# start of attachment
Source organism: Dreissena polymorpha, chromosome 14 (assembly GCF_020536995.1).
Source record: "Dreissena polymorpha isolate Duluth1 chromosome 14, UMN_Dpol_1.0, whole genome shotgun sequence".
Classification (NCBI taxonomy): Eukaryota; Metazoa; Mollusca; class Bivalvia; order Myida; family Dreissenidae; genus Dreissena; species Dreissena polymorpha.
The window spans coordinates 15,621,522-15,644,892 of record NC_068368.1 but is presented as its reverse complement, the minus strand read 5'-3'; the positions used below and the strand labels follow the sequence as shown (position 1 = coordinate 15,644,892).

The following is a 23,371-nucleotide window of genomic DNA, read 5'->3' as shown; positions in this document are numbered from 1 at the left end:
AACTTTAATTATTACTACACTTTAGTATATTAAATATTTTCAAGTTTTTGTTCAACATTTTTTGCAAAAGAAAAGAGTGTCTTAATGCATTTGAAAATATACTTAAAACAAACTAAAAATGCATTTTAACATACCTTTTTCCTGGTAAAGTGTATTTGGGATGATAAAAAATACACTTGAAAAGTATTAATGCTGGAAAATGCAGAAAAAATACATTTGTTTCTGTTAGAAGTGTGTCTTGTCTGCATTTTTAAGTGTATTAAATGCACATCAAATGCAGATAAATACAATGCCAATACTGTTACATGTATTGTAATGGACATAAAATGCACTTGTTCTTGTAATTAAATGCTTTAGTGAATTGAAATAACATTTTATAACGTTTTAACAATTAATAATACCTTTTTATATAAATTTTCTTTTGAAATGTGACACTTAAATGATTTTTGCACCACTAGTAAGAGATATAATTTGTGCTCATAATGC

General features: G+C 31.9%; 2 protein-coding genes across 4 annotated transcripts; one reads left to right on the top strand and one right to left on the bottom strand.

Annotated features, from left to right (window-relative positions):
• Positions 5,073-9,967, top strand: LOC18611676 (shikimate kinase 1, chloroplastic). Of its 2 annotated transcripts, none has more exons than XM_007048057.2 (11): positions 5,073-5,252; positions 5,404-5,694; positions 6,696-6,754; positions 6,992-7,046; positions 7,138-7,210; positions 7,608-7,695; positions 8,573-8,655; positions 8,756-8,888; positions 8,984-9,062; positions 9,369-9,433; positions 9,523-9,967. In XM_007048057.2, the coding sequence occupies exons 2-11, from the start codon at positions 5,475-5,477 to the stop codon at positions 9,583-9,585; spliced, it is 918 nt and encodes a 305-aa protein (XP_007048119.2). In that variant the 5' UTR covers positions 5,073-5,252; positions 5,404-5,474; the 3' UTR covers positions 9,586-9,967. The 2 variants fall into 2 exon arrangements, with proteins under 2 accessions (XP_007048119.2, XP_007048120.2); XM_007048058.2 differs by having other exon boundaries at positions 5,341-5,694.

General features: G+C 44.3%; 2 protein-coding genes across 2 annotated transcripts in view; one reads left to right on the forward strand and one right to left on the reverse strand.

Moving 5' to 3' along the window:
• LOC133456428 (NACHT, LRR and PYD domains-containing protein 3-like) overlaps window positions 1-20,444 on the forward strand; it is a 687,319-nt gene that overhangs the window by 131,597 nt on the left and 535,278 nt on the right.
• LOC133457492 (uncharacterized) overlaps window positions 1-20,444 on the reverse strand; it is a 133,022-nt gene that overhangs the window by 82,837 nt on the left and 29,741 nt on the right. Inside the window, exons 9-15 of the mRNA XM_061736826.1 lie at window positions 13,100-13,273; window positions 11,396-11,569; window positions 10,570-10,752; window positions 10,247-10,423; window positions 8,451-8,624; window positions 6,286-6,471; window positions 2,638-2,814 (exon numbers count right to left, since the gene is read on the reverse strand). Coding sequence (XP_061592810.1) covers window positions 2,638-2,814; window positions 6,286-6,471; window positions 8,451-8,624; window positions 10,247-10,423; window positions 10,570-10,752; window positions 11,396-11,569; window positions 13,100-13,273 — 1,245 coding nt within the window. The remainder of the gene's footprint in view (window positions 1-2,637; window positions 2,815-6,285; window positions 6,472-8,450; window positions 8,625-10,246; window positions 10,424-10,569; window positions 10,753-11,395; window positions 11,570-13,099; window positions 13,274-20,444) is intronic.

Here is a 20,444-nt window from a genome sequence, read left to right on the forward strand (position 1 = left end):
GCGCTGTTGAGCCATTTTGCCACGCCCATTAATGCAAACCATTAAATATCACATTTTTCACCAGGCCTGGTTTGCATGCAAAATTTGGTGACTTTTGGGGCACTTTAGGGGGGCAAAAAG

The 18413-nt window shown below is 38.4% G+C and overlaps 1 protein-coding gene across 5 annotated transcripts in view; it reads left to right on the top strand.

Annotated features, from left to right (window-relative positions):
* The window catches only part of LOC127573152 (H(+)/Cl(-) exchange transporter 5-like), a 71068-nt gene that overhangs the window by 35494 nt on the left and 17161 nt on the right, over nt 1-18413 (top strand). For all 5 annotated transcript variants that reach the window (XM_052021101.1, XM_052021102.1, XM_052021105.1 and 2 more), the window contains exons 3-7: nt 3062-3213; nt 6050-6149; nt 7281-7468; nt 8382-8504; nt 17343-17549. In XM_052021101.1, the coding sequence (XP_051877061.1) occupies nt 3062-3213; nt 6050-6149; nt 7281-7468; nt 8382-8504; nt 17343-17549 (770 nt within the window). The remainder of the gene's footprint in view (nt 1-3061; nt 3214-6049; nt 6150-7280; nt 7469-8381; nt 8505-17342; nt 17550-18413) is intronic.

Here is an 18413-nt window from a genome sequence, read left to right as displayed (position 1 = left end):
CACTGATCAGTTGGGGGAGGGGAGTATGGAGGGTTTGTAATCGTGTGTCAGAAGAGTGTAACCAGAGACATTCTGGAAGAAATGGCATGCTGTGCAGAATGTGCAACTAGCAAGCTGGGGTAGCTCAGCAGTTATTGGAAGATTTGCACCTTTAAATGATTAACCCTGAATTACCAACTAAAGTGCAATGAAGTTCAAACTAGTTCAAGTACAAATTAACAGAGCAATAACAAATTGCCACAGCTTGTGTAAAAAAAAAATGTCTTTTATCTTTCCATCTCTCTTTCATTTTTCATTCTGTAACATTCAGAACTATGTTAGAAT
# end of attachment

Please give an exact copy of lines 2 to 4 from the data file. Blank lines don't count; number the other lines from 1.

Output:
Source record: "Dreissena polymorpha isolate Duluth1 chromosome 14, UMN_Dpol_1.0, whole genome shotgun sequence".
Classification (NCBI taxonomy): Eukaryota; Metazoa; Mollusca; class Bivalvia; order Myida; family Dreissenidae; genus Dreissena; species Dreissena polymorpha.
The window spans coordinates 15,621,522-15,644,892 of record NC_068368.1 but is presented as its reverse complement, the minus strand read 5'-3'; the positions used below and the strand labels follow the sequence as shown (position 1 = coordinate 15,644,892).